And then, when his mother (but not his mother) came, it was too much. He couldn't fight his tears any longer. The magic slipped out. He hadn't meant to, but it happened sometimes when he was upset. Time slowed, and Merlin slipped awkwardly off the cot, adjusted the too-large tunic as best he could, and ran. He cried so hard he didn't notice when time returned to normal.
A deep, smoldering burn began to build inside Merlin's chest, humming and thrumming in time with his racing heart. The forest closed in around him, snagging at his arms and legs and tearing his bare feet, and still he ran. Eventually, the tunic worked its way back down around his ankles and Merlin tripped. He tried to break his fall and earned two scraped palms, bloodied knees and a face full of grass. That hurt!
Suddenly, that power inside came charging up his throat and burst from his mouth like a clap of thunder in a series of words he didn't recognize. Once they were said an odd sense of calm descended.
Sniffling, Merlin pushed to his hands and knees and rolled back onto his heels. He had fallen in a large, grassy clearing, dotted with the pretty wildflowers his mum liked to keep in a vase on the table. He flipped his palms up to inspect the damage. Raw and stinging scrapes rimmed with green stains and dusted in dirt covered the heels of both hands. His knees matched, and he'd torn a hole in his clothes. Merlin scowled. If they had been the right size, he wouldn't have fallen.
Presently, the thump of massive wings approached. Merlin glanced up as a shadow fell over him. A great gold dragon dropped gracefully into the clearing. It folded its wings against its sides and lowered its head to look at him. Merlin forgot his injuries, and his jaw dropped in wonder. He should have been afraid of a thing that large with so many sharp teeth, but he just couldn't manage. This creature felt familiar somehow.
Merlin grinned and waved. "You're a big dragon!"
The dragon snorted and something like laughter rumbled in its chest. "Yes, I am, young warlock."
"I'm Merlin." Merlin chirped proudly, thrilled that this dragon wanted to talk to him. He would have to tell Will later. Will bragged about talking to the traveling performers who'd passed through earlier that year, making fun of Merlin for hiding behind his mum's skirt. But Will had never talked to a dragon.
"I'm four," he added as an afterthought. He didn't want the dragon to think he was a baby and fly away again.
"Which, I suppose, is part of the reason for your recent distress. What else troubles you, little one, for you to call me thus?"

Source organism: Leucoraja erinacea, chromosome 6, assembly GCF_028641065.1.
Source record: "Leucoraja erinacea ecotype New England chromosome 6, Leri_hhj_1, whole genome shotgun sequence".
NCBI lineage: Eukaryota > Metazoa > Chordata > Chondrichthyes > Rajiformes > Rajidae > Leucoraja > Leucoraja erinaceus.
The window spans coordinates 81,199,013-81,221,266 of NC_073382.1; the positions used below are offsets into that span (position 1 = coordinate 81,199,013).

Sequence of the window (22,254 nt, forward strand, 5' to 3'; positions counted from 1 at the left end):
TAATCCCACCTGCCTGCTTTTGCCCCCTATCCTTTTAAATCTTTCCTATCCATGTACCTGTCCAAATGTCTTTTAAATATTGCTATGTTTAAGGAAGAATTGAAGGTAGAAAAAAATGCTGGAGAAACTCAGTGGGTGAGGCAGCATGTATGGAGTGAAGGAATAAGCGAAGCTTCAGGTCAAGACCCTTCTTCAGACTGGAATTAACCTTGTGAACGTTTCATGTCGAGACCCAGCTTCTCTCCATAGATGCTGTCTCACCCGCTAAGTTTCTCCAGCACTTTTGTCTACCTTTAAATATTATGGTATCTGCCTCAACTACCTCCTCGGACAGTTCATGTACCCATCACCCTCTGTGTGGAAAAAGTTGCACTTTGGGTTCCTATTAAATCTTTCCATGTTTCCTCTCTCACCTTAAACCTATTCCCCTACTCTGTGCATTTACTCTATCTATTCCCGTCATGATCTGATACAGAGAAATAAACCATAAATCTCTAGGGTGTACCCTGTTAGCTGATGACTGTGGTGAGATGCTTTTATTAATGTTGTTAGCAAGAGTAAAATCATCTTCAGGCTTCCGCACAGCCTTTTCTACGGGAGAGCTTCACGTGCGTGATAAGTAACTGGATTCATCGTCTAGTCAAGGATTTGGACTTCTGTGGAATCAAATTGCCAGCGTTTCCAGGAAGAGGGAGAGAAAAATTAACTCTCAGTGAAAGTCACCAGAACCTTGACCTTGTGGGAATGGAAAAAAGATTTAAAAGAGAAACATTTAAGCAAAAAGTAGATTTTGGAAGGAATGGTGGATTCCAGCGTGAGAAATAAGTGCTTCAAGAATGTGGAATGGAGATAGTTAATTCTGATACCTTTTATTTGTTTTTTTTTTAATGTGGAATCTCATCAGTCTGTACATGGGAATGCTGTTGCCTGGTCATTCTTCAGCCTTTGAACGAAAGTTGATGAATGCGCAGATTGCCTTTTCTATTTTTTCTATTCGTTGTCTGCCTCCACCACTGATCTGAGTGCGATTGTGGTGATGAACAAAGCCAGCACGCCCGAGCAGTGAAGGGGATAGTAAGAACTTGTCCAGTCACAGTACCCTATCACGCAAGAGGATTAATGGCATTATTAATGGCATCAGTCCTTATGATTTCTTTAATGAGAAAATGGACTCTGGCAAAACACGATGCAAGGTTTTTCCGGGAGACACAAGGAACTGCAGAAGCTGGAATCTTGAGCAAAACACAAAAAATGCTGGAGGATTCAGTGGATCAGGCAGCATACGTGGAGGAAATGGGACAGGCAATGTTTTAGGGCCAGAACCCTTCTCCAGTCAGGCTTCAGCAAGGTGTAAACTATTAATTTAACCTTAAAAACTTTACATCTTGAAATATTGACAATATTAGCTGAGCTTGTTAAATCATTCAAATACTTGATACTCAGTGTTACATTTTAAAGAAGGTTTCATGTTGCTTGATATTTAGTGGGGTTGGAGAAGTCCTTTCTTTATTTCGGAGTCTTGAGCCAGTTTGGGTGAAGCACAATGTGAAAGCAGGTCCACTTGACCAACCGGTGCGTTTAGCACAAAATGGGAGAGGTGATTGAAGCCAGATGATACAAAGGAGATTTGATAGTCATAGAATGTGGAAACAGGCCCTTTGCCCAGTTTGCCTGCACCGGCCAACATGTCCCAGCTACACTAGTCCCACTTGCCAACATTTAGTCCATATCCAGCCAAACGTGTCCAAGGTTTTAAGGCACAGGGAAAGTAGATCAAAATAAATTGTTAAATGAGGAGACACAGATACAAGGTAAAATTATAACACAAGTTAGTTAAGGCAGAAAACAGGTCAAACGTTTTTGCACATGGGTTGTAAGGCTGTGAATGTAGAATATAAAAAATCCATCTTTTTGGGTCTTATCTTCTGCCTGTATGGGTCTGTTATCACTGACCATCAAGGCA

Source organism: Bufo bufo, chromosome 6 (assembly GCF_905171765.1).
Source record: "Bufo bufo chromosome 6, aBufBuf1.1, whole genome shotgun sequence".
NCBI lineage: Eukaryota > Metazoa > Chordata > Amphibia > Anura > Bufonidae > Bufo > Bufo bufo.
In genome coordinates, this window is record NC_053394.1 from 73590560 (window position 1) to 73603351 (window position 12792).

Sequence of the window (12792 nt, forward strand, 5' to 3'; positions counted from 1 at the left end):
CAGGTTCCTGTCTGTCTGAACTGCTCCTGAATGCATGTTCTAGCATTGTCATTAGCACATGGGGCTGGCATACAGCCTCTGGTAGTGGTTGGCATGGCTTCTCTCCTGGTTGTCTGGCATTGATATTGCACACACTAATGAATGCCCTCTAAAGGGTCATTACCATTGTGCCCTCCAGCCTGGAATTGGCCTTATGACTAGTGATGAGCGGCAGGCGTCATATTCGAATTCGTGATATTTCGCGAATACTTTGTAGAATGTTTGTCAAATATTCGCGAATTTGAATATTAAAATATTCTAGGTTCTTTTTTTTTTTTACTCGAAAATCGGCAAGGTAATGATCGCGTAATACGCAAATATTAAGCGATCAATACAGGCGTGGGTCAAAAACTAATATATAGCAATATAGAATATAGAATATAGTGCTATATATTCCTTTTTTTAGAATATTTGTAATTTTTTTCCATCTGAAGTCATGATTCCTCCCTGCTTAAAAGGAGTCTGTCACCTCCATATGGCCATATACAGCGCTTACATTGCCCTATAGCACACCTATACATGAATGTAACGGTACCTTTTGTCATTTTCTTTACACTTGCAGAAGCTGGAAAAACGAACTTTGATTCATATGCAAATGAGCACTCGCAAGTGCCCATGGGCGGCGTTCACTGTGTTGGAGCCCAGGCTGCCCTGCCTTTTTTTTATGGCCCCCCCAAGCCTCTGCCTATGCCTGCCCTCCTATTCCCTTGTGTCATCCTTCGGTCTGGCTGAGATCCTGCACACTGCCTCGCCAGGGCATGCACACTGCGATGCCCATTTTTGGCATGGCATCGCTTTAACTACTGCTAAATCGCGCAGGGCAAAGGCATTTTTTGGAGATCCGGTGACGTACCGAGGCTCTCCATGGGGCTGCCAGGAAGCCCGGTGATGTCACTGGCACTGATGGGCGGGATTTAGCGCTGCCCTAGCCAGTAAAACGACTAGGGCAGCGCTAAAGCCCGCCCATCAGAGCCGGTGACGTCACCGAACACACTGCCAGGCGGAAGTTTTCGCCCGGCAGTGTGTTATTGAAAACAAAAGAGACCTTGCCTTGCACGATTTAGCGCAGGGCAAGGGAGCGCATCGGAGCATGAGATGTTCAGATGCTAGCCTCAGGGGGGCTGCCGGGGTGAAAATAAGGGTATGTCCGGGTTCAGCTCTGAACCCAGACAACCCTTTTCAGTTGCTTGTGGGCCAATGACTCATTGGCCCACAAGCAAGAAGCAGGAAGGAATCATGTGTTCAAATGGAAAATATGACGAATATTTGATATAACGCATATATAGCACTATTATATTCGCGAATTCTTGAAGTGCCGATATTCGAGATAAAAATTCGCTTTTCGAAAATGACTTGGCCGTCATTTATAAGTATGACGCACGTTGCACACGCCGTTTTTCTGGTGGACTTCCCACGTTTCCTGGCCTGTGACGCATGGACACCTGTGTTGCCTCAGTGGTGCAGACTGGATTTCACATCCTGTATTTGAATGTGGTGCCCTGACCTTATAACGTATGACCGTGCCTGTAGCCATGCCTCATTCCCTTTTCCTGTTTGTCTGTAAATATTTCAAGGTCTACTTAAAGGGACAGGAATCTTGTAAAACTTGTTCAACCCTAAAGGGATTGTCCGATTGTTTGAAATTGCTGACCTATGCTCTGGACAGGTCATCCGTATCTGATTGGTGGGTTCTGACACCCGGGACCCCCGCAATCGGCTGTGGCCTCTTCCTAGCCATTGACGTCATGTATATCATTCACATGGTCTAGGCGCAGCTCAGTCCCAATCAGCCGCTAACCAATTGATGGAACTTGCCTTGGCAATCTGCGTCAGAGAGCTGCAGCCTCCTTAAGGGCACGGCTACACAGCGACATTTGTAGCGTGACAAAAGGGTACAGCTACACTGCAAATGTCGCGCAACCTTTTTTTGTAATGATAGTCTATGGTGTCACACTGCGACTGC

Merlin wiped his nose on the too-big sleeve and looked down at his toes. "S'not the same. Everything is wrong." He hesitated a bit, but thought the dragon would probably disapprove of lying more than admitting a weakness. "I got scared and I ran. Then I fell down."
He showed the dragon his scraped hands.
"Then I met you." Merlin smiled again and looked at the dragon through his eyelashes. "You are new, but you . . . I like you."
The dragon sighed and lowered his bulk fully to the ground. Merlin took it as an invitation and scrambled over to pet his snout.
"Only you, Merlin, could get yourself into a situation such as this," the dragon muttered, but Merlin paid him no mind. The odd texture of the dragon's scales beneath his splayed fingers fascinated him.
Nuzzling him to stand a short distance away, the dragon said, "Of course things are not the same, young warlock, for magic is at work here. But that does not mean you need fear your home or your mother or the young Pendragon."
Merlin perked up at the mention of another dragon.
"The man who was with you this morning," the dragon clarified. "Arthur Pendragon."
"I think I like him okay. He's new, like you, not . . . scary." Merlin turned his attention back to his hurting hands. He fought the stinging in his eyes, not wanting his new friend to see him cry."But my mum . . . is magic why she's different now?"
The dragon's expression softened as much as was possible for a beast with fangs and scales. "Is it your mother who has changed, or merely her outward appearance?"
"She's still my mum," Merlin confessed sullenly. "But her hair and face are wrong."
"Her appearance may have altered," the dragon said, "but you know her love for you is strong, unaffected by time, distance or magic, young warlock. And you will need both her and the young Pendragon to make the world right again."
Merlin nodded, unable to look the dragon in the eye.
"Now." The dragon lifted to its feet. "Let me see to your wounds, little one, and then I must take my leave. Your mother searches for you."
Smiling weakly, Merlin lifted his hands and face to the dragon. It opened its mouth—Merlin could see way down into its throat—and breathed a golden mist over him. Instantly, the stinging subsided as each scrape, cut and bruise healed. Merlin giggled at the tingling sensation that traveled from his toes to the top of his head.
"Stay safe, young warlock," the dragon said as it launched itself into the air.
Delighted by the lack of pain, Merlin ran a few quick circles around the clearing and then decided to pick some flowers for his mum.